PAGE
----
“I was in my mid-30s at the time, and I started thinking, if this is hard for me… to find a job doing what I wanted to do, how hard must it be for kids of color who are barely getting through the Philly school system?”
It’s a valid observation for a city with a public school system that has struggled to provide quality education to its inhabitants. “College isn’t for everybody,” said Gaidanowicz, “and I really started thinking, how could we do career development and find alternatives to College? I come from a punk rock background and thought, if no one’s going to hire me, I’ll start my own non-profit!”
The Right Place At The Right Time
Gaidanowicz caught a break while in a coffee shop, where she was overheard talking about the idea for Urbanstead by Penelope Giles, Executive Director for the Francisville Neighborhood Development Corporation (FDNC). The FDNC had the space, Gaidanowicz had the initiative, and together, the idea came to fruition. While Urbanstead is currently under fiscal sponsorship from FDNC, they’re in the process of filing to become their own non-profit.
The timing couldn’t be better, since Urbanstead is ramping up its Seedscapes program, a collaboration with Cloud 9 Rooftop Farm. Seedscapes works with a slightly older demographic (ages 16-21) than the Youth Plots program and prioritizes career training. Program participants build food-producing spaces in the ground, on rooftops and in aquapoonics systems throughout the city for clients. They receive extensive training in urban agriculture techniques while developing valuable entrepreneurial and employment skills in team collaboration, project planning, customer service, and time management. They even have the chance to sell their produce at a weekly youth-operated farm stand.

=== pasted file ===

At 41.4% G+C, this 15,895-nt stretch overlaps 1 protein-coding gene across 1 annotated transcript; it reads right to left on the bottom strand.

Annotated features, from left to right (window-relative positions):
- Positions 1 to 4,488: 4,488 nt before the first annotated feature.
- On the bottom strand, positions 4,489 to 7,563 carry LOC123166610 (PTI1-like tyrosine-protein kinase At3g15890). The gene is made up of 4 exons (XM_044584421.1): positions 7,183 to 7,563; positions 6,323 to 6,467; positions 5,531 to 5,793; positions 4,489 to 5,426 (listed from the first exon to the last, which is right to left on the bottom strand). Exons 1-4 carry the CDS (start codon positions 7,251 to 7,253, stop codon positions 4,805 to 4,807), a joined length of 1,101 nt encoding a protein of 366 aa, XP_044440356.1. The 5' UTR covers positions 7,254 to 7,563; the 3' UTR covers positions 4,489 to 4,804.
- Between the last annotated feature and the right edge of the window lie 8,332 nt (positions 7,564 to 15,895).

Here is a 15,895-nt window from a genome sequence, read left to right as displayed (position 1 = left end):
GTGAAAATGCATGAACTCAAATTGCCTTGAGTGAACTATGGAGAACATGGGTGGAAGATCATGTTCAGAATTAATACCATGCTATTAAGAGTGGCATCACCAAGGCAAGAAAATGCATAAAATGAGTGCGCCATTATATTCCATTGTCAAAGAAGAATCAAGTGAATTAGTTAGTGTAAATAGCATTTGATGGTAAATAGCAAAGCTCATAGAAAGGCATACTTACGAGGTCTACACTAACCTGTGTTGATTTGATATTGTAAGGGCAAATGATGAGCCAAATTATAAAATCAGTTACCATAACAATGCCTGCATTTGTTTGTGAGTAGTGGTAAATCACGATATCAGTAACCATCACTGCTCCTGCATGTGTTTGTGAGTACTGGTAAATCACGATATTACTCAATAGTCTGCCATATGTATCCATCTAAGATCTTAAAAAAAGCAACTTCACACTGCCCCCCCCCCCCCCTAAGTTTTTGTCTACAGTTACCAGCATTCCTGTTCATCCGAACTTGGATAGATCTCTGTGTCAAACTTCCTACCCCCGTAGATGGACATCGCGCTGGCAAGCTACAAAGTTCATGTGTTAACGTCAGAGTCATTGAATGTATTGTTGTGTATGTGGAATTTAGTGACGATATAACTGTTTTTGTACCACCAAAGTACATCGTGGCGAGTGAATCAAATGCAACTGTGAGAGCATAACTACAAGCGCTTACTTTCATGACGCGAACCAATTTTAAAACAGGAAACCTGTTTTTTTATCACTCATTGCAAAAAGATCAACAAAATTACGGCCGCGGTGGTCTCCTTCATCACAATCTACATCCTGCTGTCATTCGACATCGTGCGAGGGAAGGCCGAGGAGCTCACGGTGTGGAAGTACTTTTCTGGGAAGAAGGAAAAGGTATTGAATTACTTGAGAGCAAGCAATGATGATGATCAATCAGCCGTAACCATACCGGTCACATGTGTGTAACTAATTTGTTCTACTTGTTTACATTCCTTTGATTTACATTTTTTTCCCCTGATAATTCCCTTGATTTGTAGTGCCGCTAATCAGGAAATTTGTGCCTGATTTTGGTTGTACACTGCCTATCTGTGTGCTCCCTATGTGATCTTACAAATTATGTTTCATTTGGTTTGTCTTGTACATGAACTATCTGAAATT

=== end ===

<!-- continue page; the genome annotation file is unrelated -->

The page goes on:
One of the program’s success stories is Marquis James, a Seedscapes alum from last year who Gaidanowicz plans to hire as a Lead Youth Farm Manager. The quiet 20-year-old will soon be placed into a leadership role, where he’ll mentor younger participants, and Gaidanowicz has high hopes for him. “I think his whole life, he’s been told to do construction or some other type of manual labor, but that’s not what he wants to do,” said Gaidanowicz. “He wants to do voice acting for a living, and he should follow that. He’s taking theater classes now.”
A Collaborative Effort
The future looks bright for Urbanstead and Gaidanowicz, who is actively seeking to increase community partnerships and involvement. Most recently, she’s been working with the Police Athletic League (PAL) to team up with local high schools and increase community awareness for Urbanstead’s vision.
“That’s my long-term goal, to really get this run by young people. It’s great for me to be up there teaching, and I could do it for hours. But it’s not going to have the same effect as young people teaching other young people. I want to give empowerment to the kids that we’re working with,” said Gaidanowicz.